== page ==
In a major breakthrough, researchers led by University of Melbourne’s Professor Tim Stinear, Director of the WHO Collaborating Centre for Mycobacterium ulcerans at the Peter Doherty Institute for Infection and Immunity (Doherty Institute), have solved the 80-year mystery surrounding the spread of Buruli ulcer, a neglected tropical skin disease which has become an important public health issue in Victoria, Australia.
Published in Nature Microbiology, their findings categorically confirm mosquitoes as the primary vectors transmitting the ulcer-causing bacteria Mycobacterium ulcerans (M. ulcerans) from the environment to people.
How people contract Buruli ulcer has been a central question that has perplexed scientists since the discovery of M. ulcerans in the 1940s in Australia. With an alarming and inexplicable surge in cases in and around Melbourne and Geelong, this discovery represents a pivotal and significant advancement in the efforts to curb the spread of Buruli ulcer and protect communities.
Focusing on the Mornington Peninsula, a seaside region outside of Melbourne with one of the highest incidences of Buruli ulcer in the world, the Beating Buruli in Victoria project team trapped and tested more than 65,000 mosquitoes between 2016 and 2021.
Led by the Doherty Institute at the University of Melbourne, the collaborative research team brings together partners from the Bio21 Institute, Agriculture Victoria, Austin Health, Victorian Department of Health, the Mornington Peninsular Shire, CSIRO, and more.
“How Buruli ulcer is spread to people has baffled scientists and public health experts for decades,” said Professor Stinear.
“So now that mystery is solved with our five-year study revealing that mosquitoes transmit M. ulcerans in southeastern Australia, making mosquito bite prevention and mosquito control obvious forms of prevention.”
Dr Peter Mee, Research Scientist at Agriculture Victoria and one of the lead authors of the paper, emphasised the advanced techniques employed in their research, including the use of forensic-level genomics.
“Thanks to genome sequencing, we discovered that the genetic make-up of the bacteria M. ulcerans in mosquitoes was identical to that found in Buruli ulcer patients in the study area,” Dr Mee said.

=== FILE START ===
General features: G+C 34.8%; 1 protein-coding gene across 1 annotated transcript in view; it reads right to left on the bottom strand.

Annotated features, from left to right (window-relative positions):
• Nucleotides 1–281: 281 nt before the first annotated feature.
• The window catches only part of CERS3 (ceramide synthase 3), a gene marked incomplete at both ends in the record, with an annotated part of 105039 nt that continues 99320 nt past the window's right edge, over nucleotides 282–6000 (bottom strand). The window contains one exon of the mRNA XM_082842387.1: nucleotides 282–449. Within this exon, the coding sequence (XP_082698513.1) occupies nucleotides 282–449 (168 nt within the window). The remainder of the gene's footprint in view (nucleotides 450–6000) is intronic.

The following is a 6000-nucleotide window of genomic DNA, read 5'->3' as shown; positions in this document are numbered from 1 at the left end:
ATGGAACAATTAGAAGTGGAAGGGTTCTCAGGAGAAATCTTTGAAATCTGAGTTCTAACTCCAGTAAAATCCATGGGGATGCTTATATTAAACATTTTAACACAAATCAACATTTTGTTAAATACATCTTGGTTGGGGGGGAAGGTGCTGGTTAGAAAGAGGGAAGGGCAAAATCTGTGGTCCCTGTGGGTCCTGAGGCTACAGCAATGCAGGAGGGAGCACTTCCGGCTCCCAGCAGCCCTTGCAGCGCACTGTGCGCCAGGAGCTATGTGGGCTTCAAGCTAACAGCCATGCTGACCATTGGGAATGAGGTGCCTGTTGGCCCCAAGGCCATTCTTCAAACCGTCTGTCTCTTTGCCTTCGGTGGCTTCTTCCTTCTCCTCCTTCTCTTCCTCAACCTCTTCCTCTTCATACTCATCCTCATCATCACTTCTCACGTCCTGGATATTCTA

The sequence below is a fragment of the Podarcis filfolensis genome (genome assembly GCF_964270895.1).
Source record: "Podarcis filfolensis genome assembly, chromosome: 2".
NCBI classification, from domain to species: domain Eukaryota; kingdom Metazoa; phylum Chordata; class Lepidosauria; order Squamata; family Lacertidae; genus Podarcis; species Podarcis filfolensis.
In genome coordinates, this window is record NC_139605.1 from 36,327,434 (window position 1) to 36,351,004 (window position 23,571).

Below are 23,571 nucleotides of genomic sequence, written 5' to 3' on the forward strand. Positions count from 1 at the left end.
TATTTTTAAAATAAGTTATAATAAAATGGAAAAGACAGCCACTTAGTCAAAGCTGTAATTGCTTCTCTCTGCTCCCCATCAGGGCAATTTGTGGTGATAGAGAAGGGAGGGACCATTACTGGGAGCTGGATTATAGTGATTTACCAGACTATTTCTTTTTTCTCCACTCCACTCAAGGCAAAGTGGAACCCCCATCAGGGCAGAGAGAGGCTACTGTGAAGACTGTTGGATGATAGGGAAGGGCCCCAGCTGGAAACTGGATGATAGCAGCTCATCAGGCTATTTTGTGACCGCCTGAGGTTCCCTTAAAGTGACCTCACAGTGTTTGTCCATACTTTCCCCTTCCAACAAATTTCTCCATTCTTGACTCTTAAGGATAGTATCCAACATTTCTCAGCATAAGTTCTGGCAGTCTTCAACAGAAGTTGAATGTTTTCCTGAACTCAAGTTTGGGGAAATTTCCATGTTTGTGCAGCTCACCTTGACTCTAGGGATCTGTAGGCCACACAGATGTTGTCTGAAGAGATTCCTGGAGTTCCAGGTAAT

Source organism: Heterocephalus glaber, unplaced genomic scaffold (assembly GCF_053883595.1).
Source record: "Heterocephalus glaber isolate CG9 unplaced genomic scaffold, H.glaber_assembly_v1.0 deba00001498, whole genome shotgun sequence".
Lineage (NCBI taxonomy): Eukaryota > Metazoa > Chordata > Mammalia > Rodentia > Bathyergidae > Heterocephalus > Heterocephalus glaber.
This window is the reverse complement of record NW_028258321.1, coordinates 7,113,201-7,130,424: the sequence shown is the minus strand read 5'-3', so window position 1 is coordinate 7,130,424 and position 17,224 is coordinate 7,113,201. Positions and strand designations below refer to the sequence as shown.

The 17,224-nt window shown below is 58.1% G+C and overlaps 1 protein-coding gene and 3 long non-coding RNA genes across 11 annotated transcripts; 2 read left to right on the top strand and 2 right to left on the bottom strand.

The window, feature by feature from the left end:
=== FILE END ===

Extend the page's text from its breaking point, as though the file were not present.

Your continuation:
“This was a key part of a compelling body of evidence pointing to mosquitoes as the transmission link.”
The Royal Melbourne Hospital’s Dr Katherine Gibney, an infectious diseases and public health physician and one of the study leads at the Doherty Institute, stressed the importance of ongoing wildlife and mosquito population monitoring – a One Health approach.
“Maintaining this type of mosquito surveillance work could offer crucial insights into the epidemiology of Buruli ulcer in the region and inform public health interventions aimed at controlling the disease,” Dr Gibney said.
Professor Paul Johnson, infectious diseases physician at Austin Health highlighted the difficult road the team faced to convince others that mosquitoes were spreading Buruli ulcer.
“We long suspected mosquitoes were involved, but there is no precedence for a bacterial infection like Buruli ulcer being transmitted this way. Our team faced considerable scepticism, so we gathered irrefutable evidence to support our claim,” said Professor Johnson.
“This research is significant because we can all take simple actions, like applying insect repellent and removing stagnant water around the house, to protect the community and reduce the risk of Buruli ulcer.”
Minister for Health Mary-Anne Thomas highlighted the importance of the Beating Buruli project.
“We are proud to support the Beating Buruli project, this research will help us better understand how the infection is transmitted and determine ways to prevent infection to protect the health of Victorians,” said Minister Thomas.
Over the last two decades, there has been an exponential increase in reported cases in Victoria, Australia, escalating from 12 in 2003 to 363 in 2023 – the highest count to date.
The Beating Buruli in Victoria team is in the process of rolling out a new trial aimed at reducing mosquito populations in urban areas, specifically around Brunswick West, Pascoe Vale South, Moonee Ponds and Essendon in Victoria, using state-of-the-art, environmentally friendly mosquito traps.
Peer-review article: Mee P, Buultjens A, et al. Mosquitoes provide a transmission route between possums and humans for Buruli ulcer in southeastern Australia. Nature Microbiology (2024). DOI: http://doi.org/10.1038/s41564-023-01553-1
Acknowledgement: The Beating Buruli in Victoria team would like to thank the community for the support received during their research and intervention activities to date. The team looks forward to continuing to work with local communities in areas affected by Buruli ulcer towards stopping the spread in Victoria.
Funding: This research was funded by the National Health and Medical Research Council (NHMRC) and the Victorian Department of Health.
– WHO Collaborating Centre for Mycobacterium ulcerans – https://www.doherty.edu.au/who-cc-m-ulcerans
– Beating Buruli in Victoria project page – https://www.health.vic.gov.au/infectious-diseases/beating-buruli-in-victoria
– Better Health Channel’s page on protecting yourself from mosquito-borne disease – https://www.betterhealth.vic.gov.au/protect-yourself-mosquito-borne-disease
– Better Health Channel’s page on Buruli ulcer – https://www.betterhealth.vic.gov.au/health/healthyliving/Buruli-ulcer
– Medical information about Buruli ulcer by Professor Paul Johnson – https://paul-johnson-buruli.com